Who Visits a Museum?

Who Visits a Museum?
This is the third in a series of articles examining how and why people visit museums.

In their book The Museum Experience, John Howard Falk and Lynn Diane Dierking identify three categories that guide the decision-making process of how people choose to spend their leisure time:

• Cultural or Intellectual. These are people who enjoy concerts, theater, movies, pleasure reading, and traveling. These are the people who tend to also be MUSEUM GOERS.

• Organizational . These are people who enjoy being a member of a club or organization. Their activities tend to be insular and focused on group membership. They tend to not be museum goers.

• Participatory. These are people who enjoy activities such as sports (playing and watching), games, and dancing. They also tend to not be museum goers.

There are other ways to look at this decision making process. In another study, Marilyn Hood described six criteria for how people decide to use their leisure time:

• Being with people, social interaction

• Doing something worthwhile

• Feeling comfortable and at ease in one’s surroundings

• Having a challenge of new experiences

• Having an opportunity to learn

• Participating actively

Most people look for a combination of these criteria, but usually not all six. Museums are poised to address several of these points adequately to sway the potential visitor into becoming an actual visitor.

In a study conducted at the Toledo Museum of Art, Hood studied the criteria that contributed to the leisure-time decisions of three different groups:

• Frequent museum goers (3 or more visits per year)

• Those who did not visit museums

• Occasional museum visitors (once or twice per year)

She discovered that the top three reasons for frequent museum goers were the last three reasons for non-museum goers, and vice versa. Frequent museum goers listed their top reasons as an interest in learning, new challenges, and doing something worthwhile. They were not as interested in being around other people, participating actively, or feeling at ease, which were the top three reasons cited by non-museum visitors when choosing a leisure activity.

Those who do not visit museums perceived them as “environments that restricted activity and were socially and physically uncomfortable.” This group preferred to go to sporting events and shopping malls.

Occasional visitors represented 40% of Toledo’s population. They identified with most of the same activities as non-museum goers (physical activities, movies, shopping, etc.) BUT they also viewed museums as having some of the characteristics they prized in their decision-making process in determining leisure time activities. Although they did not attend frequently, they were more likely to attend a special exhibition, a family event, or at a special time, such as entertaining out of town visitors.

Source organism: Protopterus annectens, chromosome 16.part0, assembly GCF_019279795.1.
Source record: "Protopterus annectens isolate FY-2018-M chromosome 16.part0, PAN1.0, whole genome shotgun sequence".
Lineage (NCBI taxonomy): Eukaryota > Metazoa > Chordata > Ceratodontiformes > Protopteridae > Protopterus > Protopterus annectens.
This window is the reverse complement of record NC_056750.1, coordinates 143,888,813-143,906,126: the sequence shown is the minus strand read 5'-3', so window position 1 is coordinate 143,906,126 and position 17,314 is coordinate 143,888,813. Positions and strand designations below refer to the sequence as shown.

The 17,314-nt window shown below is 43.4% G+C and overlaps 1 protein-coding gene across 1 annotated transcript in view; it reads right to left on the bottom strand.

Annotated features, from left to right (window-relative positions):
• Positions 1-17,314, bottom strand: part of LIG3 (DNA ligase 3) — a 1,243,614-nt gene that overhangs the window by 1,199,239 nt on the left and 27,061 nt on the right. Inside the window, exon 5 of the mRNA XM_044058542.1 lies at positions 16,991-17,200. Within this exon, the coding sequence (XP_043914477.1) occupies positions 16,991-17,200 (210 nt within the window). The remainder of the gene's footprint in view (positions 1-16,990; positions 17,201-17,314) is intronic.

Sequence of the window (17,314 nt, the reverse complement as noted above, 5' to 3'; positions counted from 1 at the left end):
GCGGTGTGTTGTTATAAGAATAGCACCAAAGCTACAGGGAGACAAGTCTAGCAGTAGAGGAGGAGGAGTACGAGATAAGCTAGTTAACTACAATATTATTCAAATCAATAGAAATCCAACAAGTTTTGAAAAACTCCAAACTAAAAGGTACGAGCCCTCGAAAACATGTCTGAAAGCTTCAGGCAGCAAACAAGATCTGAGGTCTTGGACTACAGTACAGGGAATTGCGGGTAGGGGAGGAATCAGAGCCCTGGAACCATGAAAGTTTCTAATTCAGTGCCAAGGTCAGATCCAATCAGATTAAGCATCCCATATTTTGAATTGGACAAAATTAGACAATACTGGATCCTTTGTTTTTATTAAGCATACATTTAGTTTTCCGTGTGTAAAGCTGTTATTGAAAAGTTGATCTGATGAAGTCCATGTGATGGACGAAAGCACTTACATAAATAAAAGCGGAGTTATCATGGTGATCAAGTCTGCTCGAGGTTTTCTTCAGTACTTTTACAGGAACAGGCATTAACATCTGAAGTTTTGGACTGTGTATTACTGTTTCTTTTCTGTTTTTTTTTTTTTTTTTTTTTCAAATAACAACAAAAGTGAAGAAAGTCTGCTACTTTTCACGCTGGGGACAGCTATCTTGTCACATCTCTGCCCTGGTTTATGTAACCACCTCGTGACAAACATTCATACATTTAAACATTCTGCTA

Hood concluded that most museum staff identify with the personality type of the frequent museum visitor, and therefore gear many of the exhibits, programs, and events toward a similar group. This is less appealing to the groups who occasionally or never visit museums. Hood suggests not “selling” the museum as an extension of school by emphasizing learning, but rather as a “good place for families to explore, discover, and enjoy each other in a relaxed setting.”

Whether or not someone visits a museum depends upon who the person is and what he/she is looking for in leisure activities. Factors include age, education, income, race, previous museum experiences, special interest in a topic covered by the museum (in a temporary or permanent exhibition), social factors (such as family or out of town guests), and general preferences in leisure activities.

While loyalty certainly exists among members and volunteers of a specific museum, other museums should not be viewed as competitors. As outlined above, many other factors contribute to who does and does not visit a museum.

You Should Also Read:
Why Do People Visit Museums?
Museum Visitation Factors
Museum Collaborations

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This content was written by Kim Kenney. If you wish to use this content in any manner, you need written permission. Contact Kim Kenney for details.